The question of grade for the new school building was settled last Saturday by the committee very satisfactory to all concerned. Surveyor Brown of Danbury laid out the ground and drove the stakes for the foundation. Edgar T. Andrews has commenced to excavate the cellar.

(November 16, 1894)

Work on the school buildings progresses very slowly on account of the storms.

(June 21, 1895)

The Special Town Meeting

A town meeting was held on Monday afternoon. It was voted to appropriate $3000 to grade the school grounds and to purchase new school furniture for the Center and Grassy Plain school buildings. Henry A. Gilbert was chairman.

In order to provide a more level site for the new building, a great deal of soil was removed, primarily from the west side of the property. To provide for the difference in elevation, a retaining wall made of large cut stone was constructed. It still stands today and is a testament to its builder and the quality of his workmanship. (See photo.)

(July 11, 1895)

The new Center and Grassy Plain school buildings will be open for public inspection on Labor Day.

(July 15, 1895) (Center school)

Oscar Bates has laid a substantial wall on the north side of the Centre school grounds. The work of grading the grounds will be commenced probably next week. (Center School was sometimes labeled utilizing the British spelling, Centre.)

(July 19, 1895) (Center School)

The work on the new school grounds has been resumed. The bank walls are being built and grading the grounds will soon be commenced. The painting is nearly completed.

(August 2, 1895) (Center school)

Oscar Bates completed the laying of the west bank wall on the Center district school property on Tuesday. Ammi Carter, with a gang of men, is working the ground down to a proper grade.

The retaining wall on the grounds of the old Center School built by mason Oscar Bates during the summer of 1895 can still be seen today. The lower wall is a more recent addition. (Author’s photo)

(August 9, 1895)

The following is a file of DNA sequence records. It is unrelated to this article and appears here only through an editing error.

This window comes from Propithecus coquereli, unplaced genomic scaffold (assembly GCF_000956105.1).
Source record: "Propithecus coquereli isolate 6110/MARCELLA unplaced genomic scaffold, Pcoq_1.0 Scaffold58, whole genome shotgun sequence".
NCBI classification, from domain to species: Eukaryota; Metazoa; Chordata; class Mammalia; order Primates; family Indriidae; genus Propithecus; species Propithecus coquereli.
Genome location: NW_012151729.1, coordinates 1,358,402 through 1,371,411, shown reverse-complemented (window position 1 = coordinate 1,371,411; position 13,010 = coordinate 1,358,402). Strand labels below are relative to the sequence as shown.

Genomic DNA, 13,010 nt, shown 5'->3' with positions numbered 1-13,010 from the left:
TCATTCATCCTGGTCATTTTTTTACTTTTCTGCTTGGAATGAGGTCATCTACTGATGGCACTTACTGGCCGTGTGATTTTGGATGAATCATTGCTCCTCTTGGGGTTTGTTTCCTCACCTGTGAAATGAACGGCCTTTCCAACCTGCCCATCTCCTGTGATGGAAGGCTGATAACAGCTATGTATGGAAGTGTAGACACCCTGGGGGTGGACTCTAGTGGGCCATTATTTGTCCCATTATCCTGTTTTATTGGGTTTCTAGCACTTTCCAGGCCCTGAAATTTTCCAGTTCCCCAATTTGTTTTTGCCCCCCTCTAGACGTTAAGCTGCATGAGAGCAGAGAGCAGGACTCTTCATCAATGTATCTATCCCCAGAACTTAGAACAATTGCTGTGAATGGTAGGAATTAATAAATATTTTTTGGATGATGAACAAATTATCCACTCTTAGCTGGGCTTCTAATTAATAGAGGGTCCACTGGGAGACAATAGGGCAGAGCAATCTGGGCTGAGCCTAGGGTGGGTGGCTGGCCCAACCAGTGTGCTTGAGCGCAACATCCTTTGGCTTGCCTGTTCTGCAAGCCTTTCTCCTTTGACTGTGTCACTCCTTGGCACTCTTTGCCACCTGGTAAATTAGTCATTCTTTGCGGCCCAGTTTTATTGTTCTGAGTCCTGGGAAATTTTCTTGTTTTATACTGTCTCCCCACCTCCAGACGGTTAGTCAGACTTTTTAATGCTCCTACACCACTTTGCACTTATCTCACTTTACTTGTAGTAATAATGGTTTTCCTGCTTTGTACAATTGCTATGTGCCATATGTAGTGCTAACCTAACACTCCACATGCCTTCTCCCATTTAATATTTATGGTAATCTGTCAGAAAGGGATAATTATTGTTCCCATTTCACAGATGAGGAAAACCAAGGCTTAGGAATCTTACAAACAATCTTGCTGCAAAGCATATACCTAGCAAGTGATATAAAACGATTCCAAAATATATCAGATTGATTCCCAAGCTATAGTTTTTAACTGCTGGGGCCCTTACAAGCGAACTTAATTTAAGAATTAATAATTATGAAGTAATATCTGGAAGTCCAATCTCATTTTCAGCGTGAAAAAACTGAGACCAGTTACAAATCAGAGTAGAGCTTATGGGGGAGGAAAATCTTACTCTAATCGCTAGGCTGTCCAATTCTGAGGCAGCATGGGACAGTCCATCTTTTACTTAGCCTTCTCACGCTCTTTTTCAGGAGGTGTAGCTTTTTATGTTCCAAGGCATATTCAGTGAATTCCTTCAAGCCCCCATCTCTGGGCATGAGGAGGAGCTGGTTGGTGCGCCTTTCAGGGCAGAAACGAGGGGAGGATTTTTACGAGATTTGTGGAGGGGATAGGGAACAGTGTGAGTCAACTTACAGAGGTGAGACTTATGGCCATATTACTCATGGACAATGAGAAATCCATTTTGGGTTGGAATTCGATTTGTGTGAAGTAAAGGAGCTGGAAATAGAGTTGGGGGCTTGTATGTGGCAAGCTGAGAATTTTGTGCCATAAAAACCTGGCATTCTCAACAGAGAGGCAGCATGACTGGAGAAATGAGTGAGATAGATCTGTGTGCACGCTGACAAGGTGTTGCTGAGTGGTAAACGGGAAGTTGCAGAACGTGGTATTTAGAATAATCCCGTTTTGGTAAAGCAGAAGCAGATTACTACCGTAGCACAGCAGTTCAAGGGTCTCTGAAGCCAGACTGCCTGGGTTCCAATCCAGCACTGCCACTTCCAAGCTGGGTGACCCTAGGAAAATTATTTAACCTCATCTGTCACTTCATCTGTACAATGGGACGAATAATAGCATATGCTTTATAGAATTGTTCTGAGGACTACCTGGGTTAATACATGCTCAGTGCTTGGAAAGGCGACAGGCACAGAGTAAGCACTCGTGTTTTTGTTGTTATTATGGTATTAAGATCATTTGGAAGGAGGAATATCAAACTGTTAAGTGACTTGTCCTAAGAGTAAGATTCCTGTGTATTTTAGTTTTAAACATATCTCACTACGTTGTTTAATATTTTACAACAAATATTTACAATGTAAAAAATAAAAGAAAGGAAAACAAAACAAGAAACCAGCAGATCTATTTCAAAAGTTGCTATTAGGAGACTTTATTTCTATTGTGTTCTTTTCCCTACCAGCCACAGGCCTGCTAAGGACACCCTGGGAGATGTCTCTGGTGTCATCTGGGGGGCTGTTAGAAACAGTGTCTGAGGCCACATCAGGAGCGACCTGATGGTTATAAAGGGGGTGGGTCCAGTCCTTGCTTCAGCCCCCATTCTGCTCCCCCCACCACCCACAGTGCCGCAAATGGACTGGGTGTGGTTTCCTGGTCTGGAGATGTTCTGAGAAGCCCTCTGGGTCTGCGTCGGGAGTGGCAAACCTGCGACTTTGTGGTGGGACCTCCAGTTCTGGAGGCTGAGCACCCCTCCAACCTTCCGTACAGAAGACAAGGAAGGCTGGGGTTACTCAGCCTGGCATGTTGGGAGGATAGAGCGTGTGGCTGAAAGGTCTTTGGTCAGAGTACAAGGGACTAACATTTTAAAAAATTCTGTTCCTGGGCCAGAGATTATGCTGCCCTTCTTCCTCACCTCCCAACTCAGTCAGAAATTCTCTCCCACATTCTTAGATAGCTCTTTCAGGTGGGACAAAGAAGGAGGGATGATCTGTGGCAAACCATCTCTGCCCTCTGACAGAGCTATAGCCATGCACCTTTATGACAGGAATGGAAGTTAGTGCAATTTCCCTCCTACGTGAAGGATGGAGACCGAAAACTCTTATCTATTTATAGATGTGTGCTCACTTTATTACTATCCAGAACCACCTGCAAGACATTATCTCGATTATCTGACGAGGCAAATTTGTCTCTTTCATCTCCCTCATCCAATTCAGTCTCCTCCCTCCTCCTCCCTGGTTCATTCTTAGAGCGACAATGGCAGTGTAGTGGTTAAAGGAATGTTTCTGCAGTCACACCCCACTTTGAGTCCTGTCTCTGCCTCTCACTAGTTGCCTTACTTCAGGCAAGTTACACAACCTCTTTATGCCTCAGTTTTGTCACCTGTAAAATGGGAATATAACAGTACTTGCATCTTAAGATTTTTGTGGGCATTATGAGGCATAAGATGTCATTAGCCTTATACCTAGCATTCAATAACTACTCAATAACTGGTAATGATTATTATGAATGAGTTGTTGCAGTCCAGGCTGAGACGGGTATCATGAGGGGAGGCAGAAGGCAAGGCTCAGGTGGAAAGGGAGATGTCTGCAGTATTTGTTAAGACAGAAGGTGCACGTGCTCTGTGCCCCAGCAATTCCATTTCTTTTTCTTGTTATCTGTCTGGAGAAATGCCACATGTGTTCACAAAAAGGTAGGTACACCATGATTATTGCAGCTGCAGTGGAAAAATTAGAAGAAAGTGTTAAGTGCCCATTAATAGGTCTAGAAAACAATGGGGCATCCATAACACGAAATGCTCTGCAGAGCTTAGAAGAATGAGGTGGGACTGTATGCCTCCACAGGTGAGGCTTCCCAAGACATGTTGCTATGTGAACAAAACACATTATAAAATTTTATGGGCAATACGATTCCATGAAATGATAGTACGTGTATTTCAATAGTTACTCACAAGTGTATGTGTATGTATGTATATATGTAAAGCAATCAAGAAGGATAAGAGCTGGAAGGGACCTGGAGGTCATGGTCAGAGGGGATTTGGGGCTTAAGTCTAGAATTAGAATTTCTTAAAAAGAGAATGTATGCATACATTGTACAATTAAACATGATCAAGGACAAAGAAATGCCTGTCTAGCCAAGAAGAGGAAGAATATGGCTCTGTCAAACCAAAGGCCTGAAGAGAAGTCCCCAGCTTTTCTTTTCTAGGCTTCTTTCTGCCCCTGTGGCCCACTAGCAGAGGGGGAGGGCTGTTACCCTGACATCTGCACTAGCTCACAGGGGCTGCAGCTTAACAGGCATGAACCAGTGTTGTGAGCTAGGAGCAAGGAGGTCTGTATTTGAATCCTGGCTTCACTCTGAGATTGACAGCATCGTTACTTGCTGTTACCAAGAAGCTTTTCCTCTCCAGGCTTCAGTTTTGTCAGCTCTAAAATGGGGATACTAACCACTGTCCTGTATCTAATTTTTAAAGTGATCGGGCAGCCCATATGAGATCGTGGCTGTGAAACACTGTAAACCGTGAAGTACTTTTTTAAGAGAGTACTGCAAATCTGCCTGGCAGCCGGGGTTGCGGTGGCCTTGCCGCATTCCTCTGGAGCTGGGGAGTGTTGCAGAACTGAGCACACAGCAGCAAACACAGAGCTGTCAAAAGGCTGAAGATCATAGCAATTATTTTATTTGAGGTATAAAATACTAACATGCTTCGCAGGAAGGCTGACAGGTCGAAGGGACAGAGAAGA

Caught in a Trap - The building committee, last Friday, started the fires in the new Center school building to test the working of the draft. S.S. Ambler, E.B. Richmond and the writer passed into the vault below the basement through a small door which was closed. The vault, 4 X 5 feet, runs the length of the building and connects both chimneys. A small heater or fire pot in each chimney makes a powerful draft of air, which sucks all foul air through the ventilators from the room above, which then passes off through the two large chimneys which are a few feet higher than the building. All sewerage is dried up by the heat and the draft of air carries off all offensive odors. The system of ventilation appears to be complete and effective and all were pleased with its working. It is called the Smeed system. A laughable incident followed which may not be out of place to relate. It was 12 o'clock when we got through the inspection. All the workmen had left the building for dinner. We returned to the closed door to leave the vault and found that it locked on the outside. We were caught like rats in a trap. A yell...brought no one to the rescue. Richmond, being the best posted on the situation, climbed up to one of the ventilators, which he found unfastened. He made himself so small that he crawled through. The fact was he was so awfully small that he said, "I am going home to dinner. I will let you fellows out when I return." The joke carried out would have been a good one on us, for it was impossible to shrink ourselves down to his size and crawl through the same hole.

(August 12, 1895)

The idea of throwing open the new school buildings for the inspection of the public on Labor Day is a good one. All interested in our schools should not fail to visit the building in their district on that day and see what has been done towards furnishing school accommodations for the children. Bethel has reason to feel proud of its new school buildings.

(August 13, 1895)

The grounds are now all nicely graded about the new Grassy Plain and Center district school buildings, and will be seeded down.

(August 16, 1895)

The Center District School Property - The Center district school ground has been graded according to the survey. Just 250 loads of good soil have been drawn from the town property in Grassy Plain to cover the sand and gravel in order to secure a sure growth of grass where needed. Two large playgrounds, one at each end of the new building, have been reserved, which will be properly graveled and rolled down hard. A wide gravel walk leads from Beaver street to the main entrance. A driveway leads from South street to the rear of the building, where the coal bins are located in the basement under the school rooms. The grounds are elevated from six to 10 feet above the streets and make a gradual descent to the sidewalks. The location is central and one of the most healthy and pleasant places to be found in Center district for school purposes. The work of grading, soiling and seeding is under the charge of A.S. Judd, one of the committee.